Finding a balance between private and professional life can be tough, especially if you are working hard in your career. If it is your case, hiring someone to maintain your home, to take care of your children or to iron your clothes can be highly helpful. In Luxembourg, a lot of domestic helpers offer their services. But how does it work? What is the procedure? Do you have to pay social security contributions? Can you benefit from the income tax allowance? The procedure is very straightforward, sometimes more straightforward than finding a cleaner or a babysitter. Of course, there are a lot of websites and useful social media groups for Luxembourg. Home Help, for instance, lists cleaners, housekeepers, babysitters, catsitters, dog walkers, handymen, gardeners and other professionals looking for work and detailing their experience, contact details and language spoken. The problem is that it is always difficult to trust our children, our home and our personal belongings to someone that we don’t know. If you want to be sure that you hire a trustworthy person, you can ask your friends, your colleagues, your commune of your residence or in local expat Facebook pages or groups.  Pay attention to the fact that expenses for hiring gardeners, drivers or concierge staff are not deductible.
Anyway, if you want to hire a domestic helper directly, you have to draw up with the person you are hiring a written employment contract. This contract will include the start date, the place and nature of work, the number of daily or weekly working hours, the normal working times and the basic salary. The salary must correspond at least at the social minimum wage: around EUR 14.5 per hour for a qualified worker, around EUR 12 gross per hour for a non-qualified worker and EUR 9 to 10 gross for young people between 15 and 18 (July 2019) . However, if a member of your family or another close relation (friend or neighbour) is providing care and help to a legally dependent person, you don’t have to draft an employment contract. The worker is referred to as an informal carer (aidant informel), even where payment for the services is involved.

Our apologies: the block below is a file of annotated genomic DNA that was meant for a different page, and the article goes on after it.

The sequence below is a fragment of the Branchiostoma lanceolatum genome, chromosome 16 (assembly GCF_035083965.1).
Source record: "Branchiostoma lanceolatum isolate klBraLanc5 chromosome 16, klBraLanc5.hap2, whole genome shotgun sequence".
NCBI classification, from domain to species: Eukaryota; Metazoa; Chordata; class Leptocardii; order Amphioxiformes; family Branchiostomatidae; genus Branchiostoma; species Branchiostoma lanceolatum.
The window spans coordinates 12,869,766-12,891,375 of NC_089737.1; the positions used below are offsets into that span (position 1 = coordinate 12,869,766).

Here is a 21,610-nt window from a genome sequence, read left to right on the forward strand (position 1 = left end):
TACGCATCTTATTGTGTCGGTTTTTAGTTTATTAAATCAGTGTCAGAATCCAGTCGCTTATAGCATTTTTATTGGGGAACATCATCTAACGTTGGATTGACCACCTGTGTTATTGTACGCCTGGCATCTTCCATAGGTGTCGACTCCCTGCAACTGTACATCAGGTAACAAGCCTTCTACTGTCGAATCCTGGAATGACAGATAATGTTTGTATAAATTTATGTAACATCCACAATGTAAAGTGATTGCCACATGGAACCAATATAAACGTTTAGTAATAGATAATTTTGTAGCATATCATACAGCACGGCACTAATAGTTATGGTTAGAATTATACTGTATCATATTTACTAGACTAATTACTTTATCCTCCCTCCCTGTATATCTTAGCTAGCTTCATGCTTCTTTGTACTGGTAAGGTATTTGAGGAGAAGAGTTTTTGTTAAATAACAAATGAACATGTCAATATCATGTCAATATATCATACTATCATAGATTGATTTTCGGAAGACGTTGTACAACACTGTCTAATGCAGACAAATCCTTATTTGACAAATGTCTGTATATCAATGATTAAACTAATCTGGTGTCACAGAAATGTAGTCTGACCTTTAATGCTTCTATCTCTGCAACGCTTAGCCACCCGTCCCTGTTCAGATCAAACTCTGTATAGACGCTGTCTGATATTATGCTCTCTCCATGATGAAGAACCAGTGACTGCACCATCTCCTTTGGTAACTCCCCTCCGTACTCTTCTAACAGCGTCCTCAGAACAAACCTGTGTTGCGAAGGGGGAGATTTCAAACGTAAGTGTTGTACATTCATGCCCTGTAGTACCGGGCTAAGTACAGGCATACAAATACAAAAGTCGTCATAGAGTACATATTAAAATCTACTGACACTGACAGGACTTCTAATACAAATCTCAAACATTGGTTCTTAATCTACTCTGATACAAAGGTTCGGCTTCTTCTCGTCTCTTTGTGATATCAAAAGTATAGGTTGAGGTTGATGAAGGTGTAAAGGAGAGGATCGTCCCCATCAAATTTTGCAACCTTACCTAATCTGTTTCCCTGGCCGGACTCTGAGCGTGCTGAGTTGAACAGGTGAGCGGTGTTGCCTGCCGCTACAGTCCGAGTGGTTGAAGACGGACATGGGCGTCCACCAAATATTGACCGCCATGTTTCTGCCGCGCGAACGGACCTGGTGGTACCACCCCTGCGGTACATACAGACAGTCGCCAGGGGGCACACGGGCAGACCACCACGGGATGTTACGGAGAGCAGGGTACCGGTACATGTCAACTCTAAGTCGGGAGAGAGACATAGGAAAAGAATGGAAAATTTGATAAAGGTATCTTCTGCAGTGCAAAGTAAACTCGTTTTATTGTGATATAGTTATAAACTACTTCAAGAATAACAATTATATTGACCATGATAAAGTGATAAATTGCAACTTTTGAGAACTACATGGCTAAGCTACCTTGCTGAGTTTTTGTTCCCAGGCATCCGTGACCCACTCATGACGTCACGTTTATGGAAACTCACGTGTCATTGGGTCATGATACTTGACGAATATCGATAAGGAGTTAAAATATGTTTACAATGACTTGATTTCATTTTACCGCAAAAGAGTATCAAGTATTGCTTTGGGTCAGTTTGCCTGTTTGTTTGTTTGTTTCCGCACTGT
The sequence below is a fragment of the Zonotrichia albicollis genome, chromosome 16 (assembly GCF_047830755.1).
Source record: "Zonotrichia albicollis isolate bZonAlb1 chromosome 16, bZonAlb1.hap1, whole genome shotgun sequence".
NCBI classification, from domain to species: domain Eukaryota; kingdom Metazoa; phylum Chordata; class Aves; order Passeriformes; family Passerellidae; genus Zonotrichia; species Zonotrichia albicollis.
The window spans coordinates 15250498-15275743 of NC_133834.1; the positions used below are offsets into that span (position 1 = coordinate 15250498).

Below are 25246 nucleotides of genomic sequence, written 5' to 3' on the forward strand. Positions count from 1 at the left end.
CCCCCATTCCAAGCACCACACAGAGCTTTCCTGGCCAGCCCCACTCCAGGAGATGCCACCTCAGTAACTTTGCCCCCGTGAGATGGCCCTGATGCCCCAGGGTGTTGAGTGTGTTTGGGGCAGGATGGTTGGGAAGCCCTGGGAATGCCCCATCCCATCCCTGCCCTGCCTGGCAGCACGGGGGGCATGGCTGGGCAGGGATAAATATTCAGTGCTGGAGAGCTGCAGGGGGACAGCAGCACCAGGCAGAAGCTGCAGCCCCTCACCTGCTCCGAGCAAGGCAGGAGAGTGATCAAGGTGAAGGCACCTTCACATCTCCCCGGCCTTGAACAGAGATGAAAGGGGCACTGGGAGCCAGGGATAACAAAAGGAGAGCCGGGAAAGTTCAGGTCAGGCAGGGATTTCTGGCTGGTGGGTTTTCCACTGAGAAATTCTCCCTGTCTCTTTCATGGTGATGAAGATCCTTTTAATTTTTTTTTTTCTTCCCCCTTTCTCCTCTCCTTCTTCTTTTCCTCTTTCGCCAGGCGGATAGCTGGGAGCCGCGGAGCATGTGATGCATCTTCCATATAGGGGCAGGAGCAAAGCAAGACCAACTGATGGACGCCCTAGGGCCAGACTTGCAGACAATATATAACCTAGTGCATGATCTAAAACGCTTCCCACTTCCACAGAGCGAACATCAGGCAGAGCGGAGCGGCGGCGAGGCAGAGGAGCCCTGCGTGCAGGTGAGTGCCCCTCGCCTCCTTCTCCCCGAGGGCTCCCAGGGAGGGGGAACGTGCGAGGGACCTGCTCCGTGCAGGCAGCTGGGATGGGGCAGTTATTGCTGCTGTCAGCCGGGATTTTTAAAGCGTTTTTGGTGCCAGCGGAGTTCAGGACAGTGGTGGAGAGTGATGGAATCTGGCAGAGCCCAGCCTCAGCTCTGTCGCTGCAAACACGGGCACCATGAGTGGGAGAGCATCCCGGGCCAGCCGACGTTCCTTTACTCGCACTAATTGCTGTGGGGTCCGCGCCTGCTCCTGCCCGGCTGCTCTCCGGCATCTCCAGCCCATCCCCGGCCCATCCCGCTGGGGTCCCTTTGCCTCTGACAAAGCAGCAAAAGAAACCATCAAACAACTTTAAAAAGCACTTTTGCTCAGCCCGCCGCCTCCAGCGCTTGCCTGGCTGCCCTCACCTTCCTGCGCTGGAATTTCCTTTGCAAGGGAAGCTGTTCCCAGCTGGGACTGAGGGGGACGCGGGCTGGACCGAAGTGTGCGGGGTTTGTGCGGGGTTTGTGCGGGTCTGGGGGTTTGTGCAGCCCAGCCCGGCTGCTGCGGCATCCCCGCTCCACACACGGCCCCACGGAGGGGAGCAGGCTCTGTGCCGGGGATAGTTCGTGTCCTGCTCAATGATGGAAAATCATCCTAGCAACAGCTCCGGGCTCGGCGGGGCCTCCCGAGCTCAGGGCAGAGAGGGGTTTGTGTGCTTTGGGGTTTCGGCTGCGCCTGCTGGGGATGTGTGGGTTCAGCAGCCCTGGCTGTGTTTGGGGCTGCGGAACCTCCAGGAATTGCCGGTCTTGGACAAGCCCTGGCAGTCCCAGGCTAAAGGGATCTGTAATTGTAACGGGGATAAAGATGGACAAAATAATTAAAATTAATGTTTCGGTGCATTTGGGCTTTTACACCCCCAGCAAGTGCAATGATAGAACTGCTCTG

You must also register your employee with the Joint Social Security Centre (Centre Commun de la Sécurité Sociale or CCSS). You only need to complete a declaration of employment in a private household (only available in French and downloadable here), including the net hourly salary or, where applicable, the fixed net monthly salary and send it to the CCSS. The CCSS then will calculate the gross salary, the social security contributions and the flat-rate tax (10%) to be withheld. So, by the end of each month, you pay your domestic helper the net amount directly, and you will receive from the CCSS an invoice for tax and social security. As a private household hiring an employee, you are automatically exempt from compulsory membership with the Employer’s Mutual Insurance Scheme.
We strongly recommend you not to employ domestic helpers illegally. Implications can be significant. What will happen, for instance, if your cleaner is injured when working and is not registered with the CCSS? Moreover, by doing so, you won’t benefit from the income tax allowance. If your domestic helper is registered with the CCSS, you will receive from the CCSS a special certificate that grants you the right to an income tax allowance for extraordinary expenses.
If drawing up an individual employment contract sounds too complicated and too time-consuming for you, you can use an agency. There are several agencies, for cleaning services in particular. Some of them even allow you to book a cleaner online!
Using an agency is more expensive and generally, you have to sign a minimum period contract, but you save time. You don’t have to deal directly with the domestic helper and with the CCSS and you don’t need to find someone else if your cleaner is off sick or decides to leave. The agency will provide you an alternative. And since 2010, as for the domestic helper hired by yourself, you can deduct the agency fees from your income tax declaration as extraordinary expenses.
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